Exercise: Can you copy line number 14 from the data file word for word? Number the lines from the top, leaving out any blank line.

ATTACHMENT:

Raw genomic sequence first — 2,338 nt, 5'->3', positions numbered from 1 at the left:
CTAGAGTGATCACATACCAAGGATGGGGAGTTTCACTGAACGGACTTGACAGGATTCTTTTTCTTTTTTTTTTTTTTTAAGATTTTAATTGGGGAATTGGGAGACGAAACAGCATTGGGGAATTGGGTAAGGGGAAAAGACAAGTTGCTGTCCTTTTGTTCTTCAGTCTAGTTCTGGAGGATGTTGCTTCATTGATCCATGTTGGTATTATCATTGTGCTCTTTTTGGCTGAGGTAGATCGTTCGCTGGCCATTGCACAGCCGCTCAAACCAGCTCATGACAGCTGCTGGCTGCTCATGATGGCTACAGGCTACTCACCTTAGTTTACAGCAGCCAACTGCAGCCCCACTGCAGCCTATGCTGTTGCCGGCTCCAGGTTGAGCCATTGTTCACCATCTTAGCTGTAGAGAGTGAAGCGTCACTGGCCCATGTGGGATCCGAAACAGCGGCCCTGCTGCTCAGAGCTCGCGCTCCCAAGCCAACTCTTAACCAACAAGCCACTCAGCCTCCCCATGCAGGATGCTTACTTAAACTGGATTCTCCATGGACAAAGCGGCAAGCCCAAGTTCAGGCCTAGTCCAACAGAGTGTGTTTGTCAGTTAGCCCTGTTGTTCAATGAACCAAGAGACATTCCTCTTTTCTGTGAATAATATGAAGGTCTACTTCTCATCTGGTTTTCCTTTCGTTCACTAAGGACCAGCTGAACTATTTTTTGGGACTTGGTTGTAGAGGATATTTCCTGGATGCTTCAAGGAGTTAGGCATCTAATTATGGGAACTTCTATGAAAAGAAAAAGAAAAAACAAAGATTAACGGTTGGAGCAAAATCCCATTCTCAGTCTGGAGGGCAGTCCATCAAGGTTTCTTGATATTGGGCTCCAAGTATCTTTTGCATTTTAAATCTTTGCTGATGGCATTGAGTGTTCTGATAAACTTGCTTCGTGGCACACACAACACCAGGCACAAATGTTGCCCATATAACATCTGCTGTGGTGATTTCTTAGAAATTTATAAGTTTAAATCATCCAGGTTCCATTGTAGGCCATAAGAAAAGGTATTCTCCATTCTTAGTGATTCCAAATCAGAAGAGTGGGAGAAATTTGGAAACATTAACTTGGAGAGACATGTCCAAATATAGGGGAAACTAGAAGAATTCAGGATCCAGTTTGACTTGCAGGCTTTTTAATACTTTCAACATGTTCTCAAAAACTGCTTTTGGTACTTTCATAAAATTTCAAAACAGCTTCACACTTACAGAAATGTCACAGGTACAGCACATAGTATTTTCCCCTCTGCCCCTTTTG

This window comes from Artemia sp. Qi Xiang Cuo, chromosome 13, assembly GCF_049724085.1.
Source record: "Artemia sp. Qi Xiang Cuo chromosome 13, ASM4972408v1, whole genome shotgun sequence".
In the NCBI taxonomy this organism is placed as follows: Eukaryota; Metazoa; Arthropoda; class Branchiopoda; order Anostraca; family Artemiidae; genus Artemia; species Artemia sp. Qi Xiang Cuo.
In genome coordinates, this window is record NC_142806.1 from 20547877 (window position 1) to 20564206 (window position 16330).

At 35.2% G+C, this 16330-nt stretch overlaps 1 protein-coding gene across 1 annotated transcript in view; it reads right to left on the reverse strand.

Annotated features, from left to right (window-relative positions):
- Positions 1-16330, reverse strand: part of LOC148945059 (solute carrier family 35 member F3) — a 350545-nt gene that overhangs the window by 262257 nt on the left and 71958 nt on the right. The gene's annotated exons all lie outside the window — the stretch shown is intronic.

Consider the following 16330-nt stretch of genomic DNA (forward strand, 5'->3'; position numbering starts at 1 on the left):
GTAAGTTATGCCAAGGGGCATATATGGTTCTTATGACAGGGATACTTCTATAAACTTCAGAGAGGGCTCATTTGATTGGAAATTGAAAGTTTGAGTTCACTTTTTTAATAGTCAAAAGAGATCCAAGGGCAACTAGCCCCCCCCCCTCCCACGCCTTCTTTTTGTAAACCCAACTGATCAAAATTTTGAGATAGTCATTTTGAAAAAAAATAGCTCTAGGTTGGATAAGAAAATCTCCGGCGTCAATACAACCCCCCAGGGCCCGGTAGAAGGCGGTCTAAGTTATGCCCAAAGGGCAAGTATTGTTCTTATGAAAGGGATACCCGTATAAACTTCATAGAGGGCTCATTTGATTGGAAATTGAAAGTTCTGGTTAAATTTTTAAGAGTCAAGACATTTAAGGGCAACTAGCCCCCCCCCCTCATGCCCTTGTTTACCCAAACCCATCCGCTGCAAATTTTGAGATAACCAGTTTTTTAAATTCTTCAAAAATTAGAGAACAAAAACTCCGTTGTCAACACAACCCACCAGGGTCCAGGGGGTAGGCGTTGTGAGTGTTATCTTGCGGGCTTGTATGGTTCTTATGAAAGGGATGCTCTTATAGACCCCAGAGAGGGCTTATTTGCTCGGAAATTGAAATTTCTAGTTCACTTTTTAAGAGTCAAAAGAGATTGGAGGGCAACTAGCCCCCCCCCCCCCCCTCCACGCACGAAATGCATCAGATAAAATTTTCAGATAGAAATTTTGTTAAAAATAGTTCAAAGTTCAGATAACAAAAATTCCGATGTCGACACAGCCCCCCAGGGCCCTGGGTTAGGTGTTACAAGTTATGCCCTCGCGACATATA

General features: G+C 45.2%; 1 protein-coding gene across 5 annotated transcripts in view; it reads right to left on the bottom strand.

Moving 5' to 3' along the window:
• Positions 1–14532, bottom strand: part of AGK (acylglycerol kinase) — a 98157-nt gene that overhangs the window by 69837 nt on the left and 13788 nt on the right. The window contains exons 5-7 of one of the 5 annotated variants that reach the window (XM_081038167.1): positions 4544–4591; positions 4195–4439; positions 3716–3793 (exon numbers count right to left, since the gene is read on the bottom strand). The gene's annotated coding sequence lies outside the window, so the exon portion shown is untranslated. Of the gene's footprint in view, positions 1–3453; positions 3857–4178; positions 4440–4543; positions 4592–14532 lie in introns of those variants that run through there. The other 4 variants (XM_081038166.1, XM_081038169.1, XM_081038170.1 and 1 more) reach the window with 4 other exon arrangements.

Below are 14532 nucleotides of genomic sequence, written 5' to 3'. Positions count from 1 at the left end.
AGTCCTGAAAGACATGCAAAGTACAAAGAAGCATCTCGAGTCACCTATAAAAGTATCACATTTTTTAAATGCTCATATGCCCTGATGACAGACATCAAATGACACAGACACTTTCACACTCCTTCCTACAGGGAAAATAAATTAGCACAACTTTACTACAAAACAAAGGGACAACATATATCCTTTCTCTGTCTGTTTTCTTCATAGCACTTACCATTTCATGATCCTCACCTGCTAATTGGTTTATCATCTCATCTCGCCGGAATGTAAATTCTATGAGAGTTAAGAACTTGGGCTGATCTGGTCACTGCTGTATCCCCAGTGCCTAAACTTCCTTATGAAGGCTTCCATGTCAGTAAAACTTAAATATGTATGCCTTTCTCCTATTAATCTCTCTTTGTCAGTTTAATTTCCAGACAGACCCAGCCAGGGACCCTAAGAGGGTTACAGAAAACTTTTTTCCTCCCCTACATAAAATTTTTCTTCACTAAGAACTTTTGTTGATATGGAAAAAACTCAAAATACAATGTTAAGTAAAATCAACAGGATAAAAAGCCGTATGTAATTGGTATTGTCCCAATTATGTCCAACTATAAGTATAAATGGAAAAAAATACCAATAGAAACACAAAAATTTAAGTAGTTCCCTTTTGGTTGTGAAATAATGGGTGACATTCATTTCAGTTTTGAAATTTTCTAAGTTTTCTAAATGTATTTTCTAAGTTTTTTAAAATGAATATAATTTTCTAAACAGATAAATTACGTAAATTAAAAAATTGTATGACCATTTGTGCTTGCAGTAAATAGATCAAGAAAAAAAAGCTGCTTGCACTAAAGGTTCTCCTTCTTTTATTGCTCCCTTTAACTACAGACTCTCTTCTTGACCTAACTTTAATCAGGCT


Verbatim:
• Positions 1–14532, bottom strand: part of AGK (acylglycerol kinase) — a 98157-nt gene that overhangs the window by 69837 nt on the left and 13788 nt on the right. The window contains exons 5-7 of one of the 5 annotated variants that reach the window (XM_081038167.1): positions 4544–4591; positions 4195–4439; positions 3716–3793 (exon numbers count right to left, since the gene is read on the bottom strand). The gene's annotated coding sequence lies outside the window, so the exon portion shown is untranslated. Of the gene's footprint in view, positions 1–3453; positions 3857–4178; positions 4440–4543; positions 4592–14532 lie in introns of those variants that run through there. The other 4 variants (XM_081038166.1, XM_081038169.1, XM_081038170.1 and 1 more) reach the window with 4 other exon arrangements.